At its plenary session of September 23, 1991, the National AIDS Council unanimously adopted an Opinion on the agreement recently signed by the public authorities and insurance companies. In this Opinion, the Council indicates its reservations on the accord. Firstly, the Council deplores the fact that the undertakings given jointly by Mr. Evin and Mr. Bérégovoy in March 1991 have not been respected. The Council finds that terms of the agreement recently signed are a cause for grave concern.
The Council’s main criticism concerns the claim that the creation of a special policy for HIV-positive individuals would represent considerable progress. In actual fact, there is a risk that this progress may turn out to be illusory due to its extremely restricted scope (cover for home loans up to one million francs), but more especially its corollary : an almost total freedom is granted to companies to request HIV screening, if they think it necessary. In its present state, the text no longer offers any safeguard from the point of view of public authorities. The National AIDS Council further observes that if insurers commit themselves to offering a very specific (and in fact very limited) type of policy for HIV-positive individuals, the freedom they will have been granted will cover all forms of personal insurance (not only loan insurance but also various forms of life policy, including group policies and supplementary health insurance). We would thus find ourselves on a slippery slope that the National AIDS Council has always wished and still wishes to avoid.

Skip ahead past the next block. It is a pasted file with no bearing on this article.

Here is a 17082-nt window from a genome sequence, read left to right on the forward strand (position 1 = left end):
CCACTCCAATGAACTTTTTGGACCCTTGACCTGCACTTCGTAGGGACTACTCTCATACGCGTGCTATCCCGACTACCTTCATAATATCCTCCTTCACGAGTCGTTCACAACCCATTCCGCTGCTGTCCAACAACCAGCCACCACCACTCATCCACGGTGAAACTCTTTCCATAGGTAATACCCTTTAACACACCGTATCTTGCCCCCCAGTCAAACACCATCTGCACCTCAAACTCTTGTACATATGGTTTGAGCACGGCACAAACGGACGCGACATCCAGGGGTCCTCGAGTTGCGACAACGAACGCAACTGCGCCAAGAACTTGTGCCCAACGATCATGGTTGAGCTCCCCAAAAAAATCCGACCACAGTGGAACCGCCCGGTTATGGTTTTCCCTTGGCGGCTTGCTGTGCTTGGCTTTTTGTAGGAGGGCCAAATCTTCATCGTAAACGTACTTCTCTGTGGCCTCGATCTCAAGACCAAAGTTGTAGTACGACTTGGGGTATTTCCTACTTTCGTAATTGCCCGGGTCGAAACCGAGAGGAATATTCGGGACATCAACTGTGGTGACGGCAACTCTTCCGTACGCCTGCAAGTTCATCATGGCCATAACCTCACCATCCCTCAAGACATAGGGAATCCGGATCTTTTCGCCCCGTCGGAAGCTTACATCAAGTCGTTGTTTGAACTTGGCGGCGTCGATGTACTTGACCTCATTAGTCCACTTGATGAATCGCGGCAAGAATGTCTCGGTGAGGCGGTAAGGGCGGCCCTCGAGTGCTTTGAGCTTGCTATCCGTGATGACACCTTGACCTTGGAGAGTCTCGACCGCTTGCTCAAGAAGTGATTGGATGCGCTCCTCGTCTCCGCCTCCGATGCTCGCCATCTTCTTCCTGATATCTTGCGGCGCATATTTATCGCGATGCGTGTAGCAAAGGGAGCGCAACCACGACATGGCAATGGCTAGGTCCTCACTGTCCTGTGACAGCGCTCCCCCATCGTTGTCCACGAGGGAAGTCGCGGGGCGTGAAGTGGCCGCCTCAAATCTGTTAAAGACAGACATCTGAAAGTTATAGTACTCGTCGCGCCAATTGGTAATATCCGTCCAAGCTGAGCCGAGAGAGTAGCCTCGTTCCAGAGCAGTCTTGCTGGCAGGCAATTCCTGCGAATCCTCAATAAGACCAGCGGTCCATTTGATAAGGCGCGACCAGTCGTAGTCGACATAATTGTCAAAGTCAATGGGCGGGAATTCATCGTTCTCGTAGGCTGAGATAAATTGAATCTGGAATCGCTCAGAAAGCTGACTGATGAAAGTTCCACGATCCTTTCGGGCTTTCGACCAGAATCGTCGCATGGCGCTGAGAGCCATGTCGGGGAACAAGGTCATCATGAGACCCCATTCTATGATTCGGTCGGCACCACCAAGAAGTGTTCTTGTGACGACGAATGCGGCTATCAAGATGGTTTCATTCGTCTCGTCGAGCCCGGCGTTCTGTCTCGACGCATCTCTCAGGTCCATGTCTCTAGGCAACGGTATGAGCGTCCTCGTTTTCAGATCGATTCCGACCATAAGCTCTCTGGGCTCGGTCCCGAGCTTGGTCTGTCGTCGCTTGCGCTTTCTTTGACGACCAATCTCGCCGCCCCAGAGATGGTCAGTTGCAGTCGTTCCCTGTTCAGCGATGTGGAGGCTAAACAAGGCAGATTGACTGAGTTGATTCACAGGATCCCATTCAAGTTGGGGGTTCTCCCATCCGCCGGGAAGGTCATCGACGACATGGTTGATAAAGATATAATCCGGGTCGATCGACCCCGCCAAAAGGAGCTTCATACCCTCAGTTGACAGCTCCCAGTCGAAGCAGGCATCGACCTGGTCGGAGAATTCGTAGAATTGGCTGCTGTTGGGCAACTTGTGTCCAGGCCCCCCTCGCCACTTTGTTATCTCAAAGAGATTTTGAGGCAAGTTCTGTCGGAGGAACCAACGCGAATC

In its Opinion, the Council is also critical of the questions it is permitted to put, the potential use of the replies in accepting or refusing a policy application, and the arrangements for preserving confidentiality.
The Council’s position is stricter than that of associations defending HIV-positive individuals and those suffering from AIDS. That is due to the fact that the Council’s duty is to defend, from the ethical point of view, the interests of the entire national community as regards both public health and individual freedom, and not simply the interests of a specific category of person, even if that same category is the main victim of the epidemic.